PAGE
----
Around 26,000 Sinti and Roma lived in Germany before the war. Most of them were German citizens. Pursuant to legal acts that began to be adopted, beginning with the Nuremberg Laws in 1935, the Nazi State announced that Sinti and Roma were “an alien non-European race” that should be prosecuted and exterminated. From 1935, Sinti and Roma were forbidded to marry a partner from the “Aryan majority”. In 1937, Gypsies were recognised as “antisocial” and unproductive, which resulted in the need for social rehabilitation in labour camps. The criteria which gave the authorities the tools to select individuals to be imprisoned were prepared in 1938 by the “Central Office for Combating Gypsy Threat in the Reich” (Reichszentrale zur Bekämpfung des Zigeunerunwesens) and the Centre for Racial Hygiene Research (see also Robert Ritter, Eva Justin). As part of the so-called Himmler – Thirack Agreement of September 17, 1942, the Reichsführer and the German Minister of Justice at that time specified the acts (or desisting from acts) that were the reason (or excuse) for the deportation of the “unwanted element” from among Jews, Gypsies, Russians, Ukrainians, etc. On December 16, 1942, Himmler ordered the deportation of Roma and Sinti to the place of their extermination, KL Auschwitz-Birkenau.
Due to earlier legal regulations, a list of Gypsies was prepared in Wiesbaden as early as 1940. On March 8, 1943, a transport of approx. 116 Roma and Sinti to Auschwitz set off. Over half of them were murdered there.
The decision to build the memorial was made on May 21, 1992, and was surrounded by atmosphere of sharp conflicts. According to a survey of the national public opinion bureau, conducted in 1993, one out of every three Germans was of the opinion that Roma and Sinti should not be allowed to stay in Germany. In fact, the persecution of the Roma and Sinti did not end with the war, the criminal police still used some materials of Nazi origin – to catch gypsy criminals, as did some of the scientists who continued their hereditary biological research. The last issue that was the reason for a heated debate, remembered both by the Gypsies and Germans was a question of compensation for persecution and for forced work during the war. Although Jews and representatives of other nations were entitled to such compensations, Gypsies were excluded from being able to apply as they were treated as criminal prisoners only, not inmates detained due to racial reasons. It was only the actions of Roma leaders, strikes, media campaigns, and finally – the growing knowledge about the “forgotten Roma Genocide” which allowed them to gain the equal rights even in this regard (See also: KL Dachau, KL Bergen-Belsen, Rudko Kawczyński, Hermann Herzberg, Romani Rose).
Description of commemoration
The memorial consists of four blocks of pink sandstone. One of them, a sandstone cube cut at an angle for easier reading, was placed on the right, slightly behind the main part of the monument – parallel to the pavement. The other three blocks make up the main memorial which resembles a ramp, the sides of which are decorated with bas-reliefs, symbolising men, women and children, who set off from this location to the train station, from where they were sent to KL Auschwitz-Birkenau. The left side is higher (2 metres high), whereas the part of the memorial on the right goes down to 80 cm, which is supposed to symbolise the fact that the number of European Roma and Sinti has decreased, and that the fate of their community was sealed – they were sentenced to death. The memorial (ramp) is 1.40 m wide and its length is 4 m.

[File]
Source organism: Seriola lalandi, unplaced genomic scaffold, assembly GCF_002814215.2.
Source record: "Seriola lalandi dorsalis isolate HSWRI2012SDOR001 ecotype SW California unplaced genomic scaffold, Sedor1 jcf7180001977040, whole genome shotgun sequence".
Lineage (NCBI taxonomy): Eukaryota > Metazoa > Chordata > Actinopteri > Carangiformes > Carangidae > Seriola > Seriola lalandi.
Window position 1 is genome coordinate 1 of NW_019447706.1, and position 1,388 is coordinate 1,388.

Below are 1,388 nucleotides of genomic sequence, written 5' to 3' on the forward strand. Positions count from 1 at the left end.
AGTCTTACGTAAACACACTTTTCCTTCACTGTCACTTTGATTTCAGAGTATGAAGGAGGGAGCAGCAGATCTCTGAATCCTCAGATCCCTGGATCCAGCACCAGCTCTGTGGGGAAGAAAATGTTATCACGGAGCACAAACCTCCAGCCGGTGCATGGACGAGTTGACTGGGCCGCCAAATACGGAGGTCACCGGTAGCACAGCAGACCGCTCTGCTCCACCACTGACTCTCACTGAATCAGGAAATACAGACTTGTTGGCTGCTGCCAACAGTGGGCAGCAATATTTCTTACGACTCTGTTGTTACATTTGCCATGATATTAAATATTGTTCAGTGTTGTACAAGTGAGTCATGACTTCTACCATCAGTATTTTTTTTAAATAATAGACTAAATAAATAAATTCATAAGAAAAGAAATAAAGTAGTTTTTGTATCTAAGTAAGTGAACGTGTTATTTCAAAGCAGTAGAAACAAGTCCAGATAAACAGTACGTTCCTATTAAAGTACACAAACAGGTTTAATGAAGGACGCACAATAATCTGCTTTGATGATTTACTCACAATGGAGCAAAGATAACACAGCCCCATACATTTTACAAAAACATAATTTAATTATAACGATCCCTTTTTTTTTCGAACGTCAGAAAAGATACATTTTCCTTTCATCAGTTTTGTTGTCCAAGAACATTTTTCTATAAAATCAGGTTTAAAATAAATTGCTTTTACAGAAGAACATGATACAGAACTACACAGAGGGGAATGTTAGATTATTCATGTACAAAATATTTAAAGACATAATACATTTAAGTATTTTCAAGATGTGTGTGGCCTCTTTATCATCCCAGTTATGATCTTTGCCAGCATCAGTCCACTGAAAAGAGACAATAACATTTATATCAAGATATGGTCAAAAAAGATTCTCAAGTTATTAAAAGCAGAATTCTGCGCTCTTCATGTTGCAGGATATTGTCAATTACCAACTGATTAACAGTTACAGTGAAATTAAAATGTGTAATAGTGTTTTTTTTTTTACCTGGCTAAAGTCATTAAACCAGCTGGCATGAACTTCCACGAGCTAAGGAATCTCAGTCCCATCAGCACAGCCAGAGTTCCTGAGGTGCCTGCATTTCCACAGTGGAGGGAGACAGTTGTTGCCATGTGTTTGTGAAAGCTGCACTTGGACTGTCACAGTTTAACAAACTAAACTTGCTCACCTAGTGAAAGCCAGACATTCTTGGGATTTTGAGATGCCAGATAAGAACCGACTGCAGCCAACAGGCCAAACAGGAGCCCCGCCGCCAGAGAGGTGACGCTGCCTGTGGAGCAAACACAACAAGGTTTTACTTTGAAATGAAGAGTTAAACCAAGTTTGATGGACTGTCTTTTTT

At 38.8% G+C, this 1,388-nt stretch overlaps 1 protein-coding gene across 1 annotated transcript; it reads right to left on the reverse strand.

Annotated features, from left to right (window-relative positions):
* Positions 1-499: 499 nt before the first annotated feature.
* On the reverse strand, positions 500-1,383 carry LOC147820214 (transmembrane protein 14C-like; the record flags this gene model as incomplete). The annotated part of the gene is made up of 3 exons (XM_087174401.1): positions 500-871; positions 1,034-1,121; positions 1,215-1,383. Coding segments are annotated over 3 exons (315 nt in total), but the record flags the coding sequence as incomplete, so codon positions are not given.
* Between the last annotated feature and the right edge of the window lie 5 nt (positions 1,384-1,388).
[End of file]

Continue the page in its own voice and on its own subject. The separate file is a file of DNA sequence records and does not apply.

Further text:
The ramp also gives the onlooker the impression of a heavy stone slab which the Roma and Sinti presented in bas-reliefs on both sides of the monument are trying to lift. However, the slab turns out to be too heavy for them and begins to crush them.
The memorial site was designed and made by stonemasons Eugen and Joseph Reinhardt from Sinti Werkstatt Albersweiler – a stone workshop belonging to the Reinhardt family, Sinti stonemasons from Albersweiler.
Am 8. März 1943 wurden mehr als hundert Wiesbadener Sinti und Roma verhaftet und an dieser Stelle vorbei zum Bahnhof verbracht. Von dort wurden sie nach Auschwitz-Birkenau deportiert. Nur etwa die Hälfte von ihnen überlebte das Vernichtungslager und kehrte nach 1945 in die Heimatstadt zurück. Mehrere Hunderttausend europäische Sinti und Roma wurden Opfer des nationalsozialistischen Völkermordes.
On March 8, 1943, over a hundred Roma and Sinti from Wiesbaden were arrested and gathered there. From here they were taken to the train station and sent to Auschwitz-Birkenau. Only about half of them survived the camp and returned to their hometown after 1945. Several hundred thousand European Roma and Sinti became victims of National Socialism.
Date of the unveiling
December 5, 1992
Eugen Reinhardt, Joseph Reinhardt
The Department of Culture of the City of Wiesbaden and the Association of the German Sinti and Roma Landesverband Hessen e.V.
Bahnhofstraße (across the street from No. 63; at Geschwister-Stock-Platz), 65185 Wiesbaden, Germany
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Puvogel, Ulrike/Stankowski, Martin: Gedenkstätten für die Opfer des Nationalsozialismus. Eine Dokumentation, 2., überarb. und erw. Auflg., Band I, Bonn 1995, S. 365.